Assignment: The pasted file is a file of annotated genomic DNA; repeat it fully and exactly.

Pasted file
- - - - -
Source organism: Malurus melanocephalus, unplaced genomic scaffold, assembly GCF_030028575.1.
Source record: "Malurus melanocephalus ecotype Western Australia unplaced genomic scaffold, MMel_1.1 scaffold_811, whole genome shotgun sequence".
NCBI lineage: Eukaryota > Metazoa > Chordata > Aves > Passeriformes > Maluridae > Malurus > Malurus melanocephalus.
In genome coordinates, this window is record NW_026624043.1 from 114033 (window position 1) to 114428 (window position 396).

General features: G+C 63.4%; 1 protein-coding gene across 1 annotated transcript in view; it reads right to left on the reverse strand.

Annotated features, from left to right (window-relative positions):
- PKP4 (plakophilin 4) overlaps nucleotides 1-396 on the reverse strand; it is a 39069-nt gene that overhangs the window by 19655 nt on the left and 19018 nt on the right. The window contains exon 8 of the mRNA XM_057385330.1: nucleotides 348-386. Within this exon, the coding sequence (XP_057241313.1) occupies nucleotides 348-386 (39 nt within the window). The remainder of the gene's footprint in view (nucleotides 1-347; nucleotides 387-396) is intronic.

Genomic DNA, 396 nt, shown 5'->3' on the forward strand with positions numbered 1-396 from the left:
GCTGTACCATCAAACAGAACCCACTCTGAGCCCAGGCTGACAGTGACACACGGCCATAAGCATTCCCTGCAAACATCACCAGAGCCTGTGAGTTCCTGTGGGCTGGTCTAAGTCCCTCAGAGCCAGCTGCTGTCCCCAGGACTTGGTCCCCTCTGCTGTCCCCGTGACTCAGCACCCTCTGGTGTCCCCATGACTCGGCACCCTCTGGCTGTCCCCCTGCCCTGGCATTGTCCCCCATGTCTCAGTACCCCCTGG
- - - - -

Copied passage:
Source organism: Malurus melanocephalus, unplaced genomic scaffold, assembly GCF_030028575.1.
Source record: "Malurus melanocephalus ecotype Western Australia unplaced genomic scaffold, MMel_1.1 scaffold_811, whole genome shotgun sequence".
NCBI lineage: Eukaryota > Metazoa > Chordata > Aves > Passeriformes > Maluridae > Malurus > Malurus melanocephalus.
In genome coordinates, this window is record NW_026624043.1 from 114033 (window position 1) to 114428 (window position 396).

General features: G+C 63.4%; 1 protein-coding gene across 1 annotated transcript in view; it reads right to left on the reverse strand.

Annotated features, from left to right (window-relative positions):
- PKP4 (plakophilin 4) overlaps nucleotides 1-396 on the reverse strand; it is a 39069-nt gene that overhangs the window by 19655 nt on the left and 19018 nt on the right. The window contains exon 8 of the mRNA XM_057385330.1: nucleotides 348-386. Within this exon, the coding sequence (XP_057241313.1) occupies nucleotides 348-386 (39 nt within the window). The remainder of the gene's footprint in view (nucleotides 1-347; nucleotides 387-396) is intronic.

Genomic DNA, 396 nt, shown 5'->3' on the forward strand with positions numbered 1-396 from the left:
GCTGTACCATCAAACAGAACCCACTCTGAGCCCAGGCTGACAGTGACACACGGCCATAAGCATTCCCTGCAAACATCACCAGAGCCTGTGAGTTCCTGTGGGCTGGTCTAAGTCCCTCAGAGCCAGCTGCTGTCCCCAGGACTTGGTCCCCTCTGCTGTCCCCGTGACTCAGCACCCTCTGGTGTCCCCATGACTCGGCACCCTCTGGCTGTCCCCCTGCCCTGGCATTGTCCCCCATGTCTCAGTACCCCCTGG